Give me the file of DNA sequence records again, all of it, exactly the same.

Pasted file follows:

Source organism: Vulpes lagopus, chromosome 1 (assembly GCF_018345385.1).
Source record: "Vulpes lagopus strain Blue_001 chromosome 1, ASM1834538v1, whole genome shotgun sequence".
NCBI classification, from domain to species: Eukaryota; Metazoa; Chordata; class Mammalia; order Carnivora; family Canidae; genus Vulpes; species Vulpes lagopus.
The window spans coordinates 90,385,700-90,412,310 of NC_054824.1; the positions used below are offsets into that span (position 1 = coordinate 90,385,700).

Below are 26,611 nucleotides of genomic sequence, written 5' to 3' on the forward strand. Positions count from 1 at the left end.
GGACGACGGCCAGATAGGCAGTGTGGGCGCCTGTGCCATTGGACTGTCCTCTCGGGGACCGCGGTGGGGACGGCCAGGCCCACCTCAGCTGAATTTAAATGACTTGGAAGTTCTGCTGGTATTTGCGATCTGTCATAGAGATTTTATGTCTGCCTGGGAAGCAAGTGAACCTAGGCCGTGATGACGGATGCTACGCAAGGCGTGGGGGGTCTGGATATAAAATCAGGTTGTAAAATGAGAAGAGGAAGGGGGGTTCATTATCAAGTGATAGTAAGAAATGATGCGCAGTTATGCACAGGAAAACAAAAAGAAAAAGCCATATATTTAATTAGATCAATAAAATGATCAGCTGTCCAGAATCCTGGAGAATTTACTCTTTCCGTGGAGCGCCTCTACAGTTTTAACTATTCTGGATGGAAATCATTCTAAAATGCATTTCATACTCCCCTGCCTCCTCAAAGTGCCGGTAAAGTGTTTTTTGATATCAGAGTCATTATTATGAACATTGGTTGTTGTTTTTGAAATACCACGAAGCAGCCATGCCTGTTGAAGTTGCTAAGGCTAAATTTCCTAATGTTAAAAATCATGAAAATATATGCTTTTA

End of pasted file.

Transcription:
Source organism: Vulpes lagopus, chromosome 1 (assembly GCF_018345385.1).
Source record: "Vulpes lagopus strain Blue_001 chromosome 1, ASM1834538v1, whole genome shotgun sequence".
NCBI classification, from domain to species: Eukaryota; Metazoa; Chordata; class Mammalia; order Carnivora; family Canidae; genus Vulpes; species Vulpes lagopus.
The window spans coordinates 90,385,700-90,412,310 of NC_054824.1; the positions used below are offsets into that span (position 1 = coordinate 90,385,700).

Below are 26,611 nucleotides of genomic sequence, written 5' to 3' on the forward strand. Positions count from 1 at the left end.
GGACGACGGCCAGATAGGCAGTGTGGGCGCCTGTGCCATTGGACTGTCCTCTCGGGGACCGCGGTGGGGACGGCCAGGCCCACCTCAGCTGAATTTAAATGACTTGGAAGTTCTGCTGGTATTTGCGATCTGTCATAGAGATTTTATGTCTGCCTGGGAAGCAAGTGAACCTAGGCCGTGATGACGGATGCTACGCAAGGCGTGGGGGGTCTGGATATAAAATCAGGTTGTAAAATGAGAAGAGGAAGGGGGGTTCATTATCAAGTGATAGTAAGAAATGATGCGCAGTTATGCACAGGAAAACAAAAAGAAAAAGCCATATATTTAATTAGATCAATAAAATGATCAGCTGTCCAGAATCCTGGAGAATTTACTCTTTCCGTGGAGCGCCTCTACAGTTTTAACTATTCTGGATGGAAATCATTCTAAAATGCATTTCATACTCCCCTGCCTCCTCAAAGTGCCGGTAAAGTGTTTTTTGATATCAGAGTCATTATTATGAACATTGGTTGTTGTTTTTGAAATACCACGAAGCAGCCATGCCTGTTGAAGTTGCTAAGGCTAAATTTCCTAATGTTAAAAATCATGAAAATATATGCTTTTA